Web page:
Some ETNs may implode soon?

I'm sure ETNs are unloved on this forum, but some aren't all that exotic but just stock funds such as INP. Finance Yahoo article
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points out many are issued by large Euro banks potentially are on the brink of failure, and unlike ETFs you can lose all your money such as with the Lehman issued ones a couple years ago.
I wonder if there is a quick way to confirm you own etfs and not etns without plowing thru the prospectuses again. Anyway, I thought I would give a heads up and plug finance.yahoo.com even though they just put in a format change that I hate.
Reply to
dumbstruck writes:
Mostly, though, they are either derivative-based (ie. futures) or leveraged or inverse indices, not simple long-only asset-holding indices. INP is an exception.
Sometimes there are advantages to the ETN structure as opposed to the ETF or mutual fund structure. In particular, that's the case with respect to tax treatment on certain kinds of gains (again, for example, futures contracts). By tracking an index rather than holding derivatives, and simply holding the ETN long-term, gains which could otherwise have been taxed unfavorably may be turned into long-term capital gains when the ETN is ultimately sold. The downside, of course, is the expenses which get lopped off - sometimes quite high - and the fact that you are exposed to the credit of the issuer. As noted in the article you linked to, folks who were on the other side of such a note issued by Lehman got hurt very badly a couple of years ago.
It's often noted in the *name* of the security. For example, and this is a good one, the iPath DJ-UBS Commodity Index TR ETN (symbol DJP) is an ETN.
Moreover, there are are other "ETF"-like securities which track similar commodity indices, but several of them are yet another flavor of pooled interest -- they are structured as partnerships like US Commodity Index (ISCI) and buyers of them may get K-1s for tax purposes and be hit with annual taxable gains (at 60/40 long/short term) regardless of whether they sell the fund and without having had any cash distributions along the way. Again, the up-side to the ETN structure is avoidance of most of these tax issues.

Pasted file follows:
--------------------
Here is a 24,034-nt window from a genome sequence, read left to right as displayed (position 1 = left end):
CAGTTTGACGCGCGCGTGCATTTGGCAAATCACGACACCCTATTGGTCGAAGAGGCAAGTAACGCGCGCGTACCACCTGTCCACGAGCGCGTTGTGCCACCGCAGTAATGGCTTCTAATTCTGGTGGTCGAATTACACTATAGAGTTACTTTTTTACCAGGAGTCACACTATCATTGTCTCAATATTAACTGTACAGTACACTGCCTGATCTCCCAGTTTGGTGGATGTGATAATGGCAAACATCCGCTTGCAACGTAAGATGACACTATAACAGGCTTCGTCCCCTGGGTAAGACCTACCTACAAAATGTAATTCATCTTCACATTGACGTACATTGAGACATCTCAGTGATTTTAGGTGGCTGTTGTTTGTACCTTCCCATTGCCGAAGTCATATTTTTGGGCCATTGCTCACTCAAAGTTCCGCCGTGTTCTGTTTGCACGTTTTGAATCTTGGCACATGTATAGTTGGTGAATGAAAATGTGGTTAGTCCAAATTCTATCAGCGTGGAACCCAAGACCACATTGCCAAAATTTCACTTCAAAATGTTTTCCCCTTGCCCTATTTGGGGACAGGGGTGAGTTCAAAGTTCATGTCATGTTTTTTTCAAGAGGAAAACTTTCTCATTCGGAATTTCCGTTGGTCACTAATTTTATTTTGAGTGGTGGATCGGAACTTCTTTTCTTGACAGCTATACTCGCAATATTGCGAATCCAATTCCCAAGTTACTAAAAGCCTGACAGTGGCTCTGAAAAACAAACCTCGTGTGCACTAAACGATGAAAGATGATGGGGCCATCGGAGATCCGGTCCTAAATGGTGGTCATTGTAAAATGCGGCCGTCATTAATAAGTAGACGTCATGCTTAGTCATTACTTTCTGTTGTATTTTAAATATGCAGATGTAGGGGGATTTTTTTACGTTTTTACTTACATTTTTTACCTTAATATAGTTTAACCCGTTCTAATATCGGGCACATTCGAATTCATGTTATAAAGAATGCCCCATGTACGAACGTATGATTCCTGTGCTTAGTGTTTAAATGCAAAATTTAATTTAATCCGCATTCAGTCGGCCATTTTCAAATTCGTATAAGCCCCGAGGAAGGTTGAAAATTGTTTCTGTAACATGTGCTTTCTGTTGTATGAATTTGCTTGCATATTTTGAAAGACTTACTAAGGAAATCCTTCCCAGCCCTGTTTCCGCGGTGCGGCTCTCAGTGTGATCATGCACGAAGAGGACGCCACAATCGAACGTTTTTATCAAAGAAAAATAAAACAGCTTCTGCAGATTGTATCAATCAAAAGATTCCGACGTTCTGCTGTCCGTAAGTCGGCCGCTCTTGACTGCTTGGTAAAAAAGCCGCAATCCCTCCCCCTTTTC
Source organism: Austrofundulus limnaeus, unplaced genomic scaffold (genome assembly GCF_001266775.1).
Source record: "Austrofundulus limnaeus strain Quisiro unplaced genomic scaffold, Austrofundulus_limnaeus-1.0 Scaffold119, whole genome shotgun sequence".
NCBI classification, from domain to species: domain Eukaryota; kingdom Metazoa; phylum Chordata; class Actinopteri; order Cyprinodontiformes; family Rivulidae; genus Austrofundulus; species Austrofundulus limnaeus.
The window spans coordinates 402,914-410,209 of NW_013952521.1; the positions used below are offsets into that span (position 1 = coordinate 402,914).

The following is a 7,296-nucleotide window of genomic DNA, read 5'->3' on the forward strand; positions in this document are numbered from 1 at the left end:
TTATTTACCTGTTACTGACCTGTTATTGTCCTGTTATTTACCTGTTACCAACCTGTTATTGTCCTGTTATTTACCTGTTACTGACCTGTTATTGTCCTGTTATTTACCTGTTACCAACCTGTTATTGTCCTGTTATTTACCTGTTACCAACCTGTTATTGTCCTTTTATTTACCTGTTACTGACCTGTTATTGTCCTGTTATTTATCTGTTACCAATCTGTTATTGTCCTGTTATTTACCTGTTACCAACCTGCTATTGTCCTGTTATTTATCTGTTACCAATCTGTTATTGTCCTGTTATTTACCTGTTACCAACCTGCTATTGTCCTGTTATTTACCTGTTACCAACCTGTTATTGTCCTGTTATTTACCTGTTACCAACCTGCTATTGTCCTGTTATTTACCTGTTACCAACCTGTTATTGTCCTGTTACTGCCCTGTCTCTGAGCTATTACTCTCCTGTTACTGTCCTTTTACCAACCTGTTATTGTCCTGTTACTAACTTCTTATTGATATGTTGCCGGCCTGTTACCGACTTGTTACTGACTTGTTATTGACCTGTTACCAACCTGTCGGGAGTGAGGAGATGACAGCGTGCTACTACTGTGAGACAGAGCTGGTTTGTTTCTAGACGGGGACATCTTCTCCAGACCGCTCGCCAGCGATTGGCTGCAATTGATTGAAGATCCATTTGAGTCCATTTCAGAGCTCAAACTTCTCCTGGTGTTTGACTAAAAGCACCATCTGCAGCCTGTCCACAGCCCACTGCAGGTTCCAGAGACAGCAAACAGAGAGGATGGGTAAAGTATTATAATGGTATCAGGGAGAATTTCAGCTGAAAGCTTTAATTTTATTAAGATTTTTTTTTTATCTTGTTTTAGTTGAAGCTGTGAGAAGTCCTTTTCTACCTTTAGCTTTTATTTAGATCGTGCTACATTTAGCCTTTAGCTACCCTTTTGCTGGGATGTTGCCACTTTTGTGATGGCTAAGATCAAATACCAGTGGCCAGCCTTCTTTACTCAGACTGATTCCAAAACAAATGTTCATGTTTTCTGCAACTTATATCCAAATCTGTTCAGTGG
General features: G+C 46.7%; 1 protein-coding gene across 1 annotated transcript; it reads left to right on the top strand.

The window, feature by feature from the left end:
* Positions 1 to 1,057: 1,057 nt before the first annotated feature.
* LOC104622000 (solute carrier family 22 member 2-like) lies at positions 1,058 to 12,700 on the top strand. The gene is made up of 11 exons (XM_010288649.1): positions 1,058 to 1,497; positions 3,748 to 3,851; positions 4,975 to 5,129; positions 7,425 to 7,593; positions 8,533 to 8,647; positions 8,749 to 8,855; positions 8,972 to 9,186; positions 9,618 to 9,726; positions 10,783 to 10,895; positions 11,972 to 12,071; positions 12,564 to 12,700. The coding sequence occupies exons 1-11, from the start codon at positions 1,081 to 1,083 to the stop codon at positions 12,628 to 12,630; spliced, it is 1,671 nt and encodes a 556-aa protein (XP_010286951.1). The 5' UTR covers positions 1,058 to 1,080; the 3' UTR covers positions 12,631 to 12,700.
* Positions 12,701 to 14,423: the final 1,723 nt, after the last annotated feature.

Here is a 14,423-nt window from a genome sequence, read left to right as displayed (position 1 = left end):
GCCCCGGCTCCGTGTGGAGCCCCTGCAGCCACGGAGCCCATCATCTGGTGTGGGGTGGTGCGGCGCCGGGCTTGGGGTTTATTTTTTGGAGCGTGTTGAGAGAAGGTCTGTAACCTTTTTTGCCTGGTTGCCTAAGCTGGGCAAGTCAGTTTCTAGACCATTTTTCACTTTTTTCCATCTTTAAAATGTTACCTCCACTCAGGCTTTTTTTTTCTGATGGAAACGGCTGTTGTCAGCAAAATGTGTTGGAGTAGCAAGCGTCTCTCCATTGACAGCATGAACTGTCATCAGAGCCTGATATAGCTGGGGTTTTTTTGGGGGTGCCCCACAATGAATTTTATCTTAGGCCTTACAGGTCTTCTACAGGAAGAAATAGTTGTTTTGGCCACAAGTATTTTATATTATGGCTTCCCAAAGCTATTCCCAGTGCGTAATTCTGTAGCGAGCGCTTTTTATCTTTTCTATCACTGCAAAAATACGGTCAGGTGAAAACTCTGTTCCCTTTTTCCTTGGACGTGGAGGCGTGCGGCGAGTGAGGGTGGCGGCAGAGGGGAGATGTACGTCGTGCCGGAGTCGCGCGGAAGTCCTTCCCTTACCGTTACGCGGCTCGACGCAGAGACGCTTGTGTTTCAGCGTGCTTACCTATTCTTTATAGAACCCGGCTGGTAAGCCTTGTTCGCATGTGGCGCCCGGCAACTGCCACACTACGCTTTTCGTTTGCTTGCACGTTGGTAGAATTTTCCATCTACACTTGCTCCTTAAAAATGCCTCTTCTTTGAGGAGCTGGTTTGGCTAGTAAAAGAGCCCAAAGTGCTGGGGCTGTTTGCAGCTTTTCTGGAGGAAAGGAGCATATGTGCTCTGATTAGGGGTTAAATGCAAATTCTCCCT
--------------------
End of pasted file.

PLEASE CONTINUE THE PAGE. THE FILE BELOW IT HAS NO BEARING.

Another example, JPMorgan has an MLP-index-tracking ETN for similar reasons, though less about tax costs and more about administrative issues -- and they make it very clear that the ETNs are "senior, unsecured obligations of JPM Chase&Co."
(Another advantage is that the ETN can go into an IRA, while buying MLPs directly in the IRA may lead to problems with Unrelated Business Income ("UBI") and potentially your IRA would owe taxes.)
Anyway, there are certainly potential advantages to the ETN structure which may offset the credit risk.
I'm not sure there's a "quicker" way - but I strongy recommend that if you own something you know what it is. If you have something in your portfolio and you're not sure if it's an ETN versus a regular ETF versus a partnership "ETF", you probably shouldn't have it in your portfolio.
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is a great resource. Thanks for posting that article. It's a great reminder for folks to review their holdings and make sure they know what they actually have and what risks they may be taking. Credit risk against the issuer is something we rarely need to worry about with typical mutual funds and ETFs, but it's a very serious concern with ETNs.
David S. Meyers, CFP(R)
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David S Meyers CFP

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